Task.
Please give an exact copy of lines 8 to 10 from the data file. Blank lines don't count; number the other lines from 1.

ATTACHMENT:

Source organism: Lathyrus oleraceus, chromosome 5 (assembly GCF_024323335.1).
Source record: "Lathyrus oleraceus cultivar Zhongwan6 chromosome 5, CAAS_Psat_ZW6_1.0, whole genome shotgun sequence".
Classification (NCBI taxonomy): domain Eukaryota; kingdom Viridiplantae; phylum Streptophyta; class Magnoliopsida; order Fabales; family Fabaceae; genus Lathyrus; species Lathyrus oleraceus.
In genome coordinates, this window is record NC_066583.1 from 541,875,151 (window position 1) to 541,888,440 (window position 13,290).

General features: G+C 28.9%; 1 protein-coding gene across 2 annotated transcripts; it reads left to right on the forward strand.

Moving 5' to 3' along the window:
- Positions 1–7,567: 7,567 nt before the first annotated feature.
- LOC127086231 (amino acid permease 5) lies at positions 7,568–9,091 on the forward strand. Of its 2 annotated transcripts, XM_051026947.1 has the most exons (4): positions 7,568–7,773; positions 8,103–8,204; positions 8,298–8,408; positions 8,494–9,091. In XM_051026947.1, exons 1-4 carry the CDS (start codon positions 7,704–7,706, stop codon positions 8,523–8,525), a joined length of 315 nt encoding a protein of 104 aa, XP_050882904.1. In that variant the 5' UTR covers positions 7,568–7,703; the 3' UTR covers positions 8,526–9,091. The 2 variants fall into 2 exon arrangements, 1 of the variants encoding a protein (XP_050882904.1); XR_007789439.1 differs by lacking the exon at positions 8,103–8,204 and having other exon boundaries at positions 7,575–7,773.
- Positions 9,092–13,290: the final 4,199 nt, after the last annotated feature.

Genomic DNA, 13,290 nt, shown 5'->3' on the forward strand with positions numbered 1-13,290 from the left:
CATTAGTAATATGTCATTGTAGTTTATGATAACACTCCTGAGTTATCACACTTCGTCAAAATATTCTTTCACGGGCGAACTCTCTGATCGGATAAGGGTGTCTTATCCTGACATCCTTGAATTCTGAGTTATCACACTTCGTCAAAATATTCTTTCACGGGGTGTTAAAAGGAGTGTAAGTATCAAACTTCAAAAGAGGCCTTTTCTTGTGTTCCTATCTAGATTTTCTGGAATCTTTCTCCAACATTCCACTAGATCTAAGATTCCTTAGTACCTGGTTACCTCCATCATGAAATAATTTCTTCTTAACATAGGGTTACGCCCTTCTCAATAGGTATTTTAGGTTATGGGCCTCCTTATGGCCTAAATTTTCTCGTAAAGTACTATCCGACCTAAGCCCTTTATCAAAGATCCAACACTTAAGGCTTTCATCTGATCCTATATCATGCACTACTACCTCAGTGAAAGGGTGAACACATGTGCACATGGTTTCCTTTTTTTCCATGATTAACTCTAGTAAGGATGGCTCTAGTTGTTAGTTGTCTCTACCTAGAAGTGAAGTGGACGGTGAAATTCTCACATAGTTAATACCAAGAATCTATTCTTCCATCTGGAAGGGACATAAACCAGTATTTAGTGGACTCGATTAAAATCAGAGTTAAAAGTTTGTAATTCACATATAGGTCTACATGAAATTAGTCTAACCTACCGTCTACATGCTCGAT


- LOC127086231 (amino acid permease 5) lies at positions 7,568–9,091 on the forward strand. Of its 2 annotated transcripts, XM_051026947.1 has the most exons (4): positions 7,568–7,773; positions 8,103–8,204; positions 8,298–8,408; positions 8,494–9,091. In XM_051026947.1, exons 1-4 carry the CDS (start codon positions 7,704–7,706, stop codon positions 8,523–8,525), a joined length of 315 nt encoding a protein of 104 aa, XP_050882904.1. In that variant the 5' UTR covers positions 7,568–7,703; the 3' UTR covers positions 8,526–9,091. The 2 variants fall into 2 exon arrangements, 1 of the variants encoding a protein (XP_050882904.1); XR_007789439.1 differs by lacking the exon at positions 8,103–8,204 and having other exon boundaries at positions 7,575–7,773.
- Positions 9,092–13,290: the final 4,199 nt, after the last annotated feature.

Genomic DNA, 13,290 nt, shown 5'->3' on the forward strand with positions numbered 1-13,290 from the left: